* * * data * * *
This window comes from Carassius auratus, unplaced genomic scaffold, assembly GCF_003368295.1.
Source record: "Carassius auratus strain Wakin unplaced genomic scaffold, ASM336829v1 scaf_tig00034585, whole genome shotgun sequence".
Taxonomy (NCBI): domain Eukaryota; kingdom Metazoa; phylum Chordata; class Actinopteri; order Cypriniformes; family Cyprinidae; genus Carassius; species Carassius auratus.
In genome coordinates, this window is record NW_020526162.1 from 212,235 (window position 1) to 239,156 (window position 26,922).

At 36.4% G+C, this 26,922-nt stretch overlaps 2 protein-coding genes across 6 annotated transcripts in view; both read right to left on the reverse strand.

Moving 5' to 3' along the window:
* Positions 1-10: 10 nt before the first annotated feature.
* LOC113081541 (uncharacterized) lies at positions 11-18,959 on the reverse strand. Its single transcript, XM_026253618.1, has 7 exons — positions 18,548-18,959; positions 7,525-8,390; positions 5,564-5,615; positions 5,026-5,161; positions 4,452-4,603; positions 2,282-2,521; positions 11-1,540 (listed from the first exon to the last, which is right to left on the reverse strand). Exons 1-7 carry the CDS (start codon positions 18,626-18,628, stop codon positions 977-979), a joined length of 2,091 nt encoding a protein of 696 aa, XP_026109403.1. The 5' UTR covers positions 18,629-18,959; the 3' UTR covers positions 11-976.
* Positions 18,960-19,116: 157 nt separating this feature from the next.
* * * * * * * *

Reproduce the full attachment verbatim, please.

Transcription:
This window comes from Carassius auratus, unplaced genomic scaffold, assembly GCF_003368295.1.
Source record: "Carassius auratus strain Wakin unplaced genomic scaffold, ASM336829v1 scaf_tig00034585, whole genome shotgun sequence".
Taxonomy (NCBI): domain Eukaryota; kingdom Metazoa; phylum Chordata; class Actinopteri; order Cypriniformes; family Cyprinidae; genus Carassius; species Carassius auratus.
In genome coordinates, this window is record NW_020526162.1 from 212,235 (window position 1) to 239,156 (window position 26,922).

At 36.4% G+C, this 26,922-nt stretch overlaps 2 protein-coding genes across 6 annotated transcripts in view; both read right to left on the reverse strand.

Moving 5' to 3' along the window:
* Positions 1-10: 10 nt before the first annotated feature.
* LOC113081541 (uncharacterized) lies at positions 11-18,959 on the reverse strand. Its single transcript, XM_026253618.1, has 7 exons — positions 18,548-18,959; positions 7,525-8,390; positions 5,564-5,615; positions 5,026-5,161; positions 4,452-4,603; positions 2,282-2,521; positions 11-1,540 (listed from the first exon to the last, which is right to left on the reverse strand). Exons 1-7 carry the CDS (start codon positions 18,626-18,628, stop codon positions 977-979), a joined length of 2,091 nt encoding a protein of 696 aa, XP_026109403.1. The 5' UTR covers positions 18,629-18,959; the 3' UTR covers positions 11-976.
* Positions 18,960-19,116: 157 nt separating this feature from the next.